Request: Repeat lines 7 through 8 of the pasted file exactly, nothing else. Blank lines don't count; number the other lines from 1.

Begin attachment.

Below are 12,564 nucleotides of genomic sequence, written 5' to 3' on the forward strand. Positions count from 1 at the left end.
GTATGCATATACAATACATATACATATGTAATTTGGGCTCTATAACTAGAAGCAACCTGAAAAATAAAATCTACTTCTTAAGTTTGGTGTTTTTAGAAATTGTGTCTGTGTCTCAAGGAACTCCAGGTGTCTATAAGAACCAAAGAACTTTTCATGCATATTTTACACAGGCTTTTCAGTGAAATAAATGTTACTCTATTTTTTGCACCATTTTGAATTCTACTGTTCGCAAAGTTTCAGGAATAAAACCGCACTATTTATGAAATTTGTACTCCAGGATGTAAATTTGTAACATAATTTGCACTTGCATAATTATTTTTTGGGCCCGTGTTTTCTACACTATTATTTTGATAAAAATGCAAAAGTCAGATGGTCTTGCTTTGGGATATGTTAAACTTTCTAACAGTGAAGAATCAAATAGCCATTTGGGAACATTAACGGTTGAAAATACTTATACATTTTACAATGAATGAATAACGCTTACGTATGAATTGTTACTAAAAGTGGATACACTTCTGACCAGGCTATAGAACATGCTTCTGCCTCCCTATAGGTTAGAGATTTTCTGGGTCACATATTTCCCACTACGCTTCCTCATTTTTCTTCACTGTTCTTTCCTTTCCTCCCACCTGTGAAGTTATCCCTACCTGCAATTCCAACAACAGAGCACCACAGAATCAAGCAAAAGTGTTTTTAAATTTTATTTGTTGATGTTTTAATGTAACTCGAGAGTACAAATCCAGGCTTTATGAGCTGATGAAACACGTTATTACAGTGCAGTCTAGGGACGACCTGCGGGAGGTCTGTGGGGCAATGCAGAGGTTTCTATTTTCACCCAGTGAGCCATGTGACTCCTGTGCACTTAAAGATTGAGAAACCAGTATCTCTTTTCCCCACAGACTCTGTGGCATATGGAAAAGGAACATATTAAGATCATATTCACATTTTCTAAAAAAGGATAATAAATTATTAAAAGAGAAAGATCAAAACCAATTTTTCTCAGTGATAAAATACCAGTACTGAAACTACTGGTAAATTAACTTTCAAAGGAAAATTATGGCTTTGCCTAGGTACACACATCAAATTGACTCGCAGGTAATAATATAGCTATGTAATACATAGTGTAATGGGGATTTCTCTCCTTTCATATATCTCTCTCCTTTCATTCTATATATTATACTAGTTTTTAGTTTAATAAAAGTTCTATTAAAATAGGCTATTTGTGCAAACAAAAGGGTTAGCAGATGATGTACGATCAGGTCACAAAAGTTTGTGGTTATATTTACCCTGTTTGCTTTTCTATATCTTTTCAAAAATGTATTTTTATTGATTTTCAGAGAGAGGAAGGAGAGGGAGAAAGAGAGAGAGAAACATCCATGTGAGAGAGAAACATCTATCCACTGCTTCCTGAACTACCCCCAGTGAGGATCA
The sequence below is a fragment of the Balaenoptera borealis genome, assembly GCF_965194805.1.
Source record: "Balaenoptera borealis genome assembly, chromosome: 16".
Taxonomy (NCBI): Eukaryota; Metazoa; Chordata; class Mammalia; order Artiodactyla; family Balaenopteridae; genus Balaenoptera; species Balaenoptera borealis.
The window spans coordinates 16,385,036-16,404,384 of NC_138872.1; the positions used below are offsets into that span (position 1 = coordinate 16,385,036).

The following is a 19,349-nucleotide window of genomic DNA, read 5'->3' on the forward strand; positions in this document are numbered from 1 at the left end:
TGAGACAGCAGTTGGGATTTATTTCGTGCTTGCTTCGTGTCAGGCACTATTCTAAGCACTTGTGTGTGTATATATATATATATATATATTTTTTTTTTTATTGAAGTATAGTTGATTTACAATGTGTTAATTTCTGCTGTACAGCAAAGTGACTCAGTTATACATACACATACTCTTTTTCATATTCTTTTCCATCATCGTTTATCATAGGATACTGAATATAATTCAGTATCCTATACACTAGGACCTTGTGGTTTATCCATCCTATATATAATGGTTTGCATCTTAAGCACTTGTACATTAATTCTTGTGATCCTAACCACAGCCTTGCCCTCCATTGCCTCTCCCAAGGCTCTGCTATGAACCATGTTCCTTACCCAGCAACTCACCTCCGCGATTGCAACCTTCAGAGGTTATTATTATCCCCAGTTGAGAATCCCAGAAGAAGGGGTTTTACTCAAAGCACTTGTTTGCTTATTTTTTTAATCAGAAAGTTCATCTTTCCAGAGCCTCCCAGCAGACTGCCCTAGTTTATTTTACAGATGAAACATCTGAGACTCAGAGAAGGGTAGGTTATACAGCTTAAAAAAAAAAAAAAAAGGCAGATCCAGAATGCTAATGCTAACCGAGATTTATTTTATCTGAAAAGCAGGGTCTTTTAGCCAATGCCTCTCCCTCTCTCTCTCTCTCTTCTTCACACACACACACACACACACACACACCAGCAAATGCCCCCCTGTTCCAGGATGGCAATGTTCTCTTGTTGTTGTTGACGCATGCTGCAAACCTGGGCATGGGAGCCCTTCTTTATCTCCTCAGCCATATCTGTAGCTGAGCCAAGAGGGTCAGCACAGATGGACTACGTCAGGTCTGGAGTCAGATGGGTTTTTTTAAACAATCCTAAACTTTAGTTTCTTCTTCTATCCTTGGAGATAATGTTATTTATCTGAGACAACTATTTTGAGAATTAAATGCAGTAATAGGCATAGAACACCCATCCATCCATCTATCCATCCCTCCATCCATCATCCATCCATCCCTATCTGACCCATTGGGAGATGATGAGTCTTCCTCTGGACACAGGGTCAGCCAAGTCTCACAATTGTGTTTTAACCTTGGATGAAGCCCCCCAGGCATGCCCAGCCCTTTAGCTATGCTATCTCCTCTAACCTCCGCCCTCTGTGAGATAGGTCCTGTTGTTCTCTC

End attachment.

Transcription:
The following is a 19,349-nucleotide window of genomic DNA, read 5'->3' on the forward strand; positions in this document are numbered from 1 at the left end:
TGAGACAGCAGTTGGGATTTATTTCGTGCTTGCTTCGTGTCAGGCACTATTCTAAGCACTTGTGTGTGTATATATATATATATATATATTTTTTTTTTTATTGAAGTATAGTTGATTTACAATGTGTTAATTTCTGCTGTACAGCAAAGTGACTCAGTTATACATACACATACTCTTTTTCATATTCTTTTCCATCATCGTTTATCATAGGATACTGAATATAATTCAGTATCCTATACACTAGGACCTTGTGGTTTATCCATCCTATATATAATGGTTTGCATCTTAAGCACTTGTACATTAATTCTTGTGATCCTAACCACAGCCTTGCCCTCCATTGCCTCTCCCAAGGCTCTGCTATGAACCATGTTCCTTACCCAGCAACTCACCTCCGCGATTGCAACCTTCAGAGGTTATTATTATCCCCAGTTGAGAATCCCAGAAGAAGGGGTTTTACTCAAAGCACTTGTTTGCTTATTTTTTTAATCAGAAAGTTCATCTTTCCAGAGCCTCCCAGCAGACTGCCCTAGTTTATTTTACAGATGAAACATCTGAGACTCAGAGAAGGGTAGGTTATACAGCTTAAAAAAAAAAAAAAAAGGCAGATCCAGAATGCTAATGCTAACCGAGATTTATTTTATCTGAAAAGCAGGGTCTTTTAGCCAATGCCTCTCCCTCTCTCTCTCTCTCTTCTTCACACACACACACACACACACACACACCAGCAAATGCCCCCCTGTTCCAGGATGGCAATGTTCTCTTGTTGTTGTTGACGCATGCTGCAAACCTGGGCATGGGAGCCCTTCTTTATCTCCTCAGCCATATCTGTAGCTGAGCCAAGAGGGTCAGCACAGATGGACTACGTCAGGTCTGGAGTCAGATGGGTTTTTTTAAACAATCCTAAACTTTAGTTTCTTCTTCTATCCTTGGAGATAATGTTATTTATCTGAGACAACTATTTTGAGAATTAAATGCAGTAATAGGCATAGAACACCCATCCATCCATCTATCCATCCCTCCATCCATCATCCATCCATCCCTATCTGACCCATTGGGAGATGATGAGTCTTCCTCTGGACACAGGGTCAGCCAAGTCTCACAATTGTGTTTTAACCTTGGATGAAGCCCCCCAGGCATGCCCAGCCCTTTAGCTATGCTATCTCCTCTAACCTCCGCCCTCTGTGAGATAGGTCCTGTTGTTCTCTC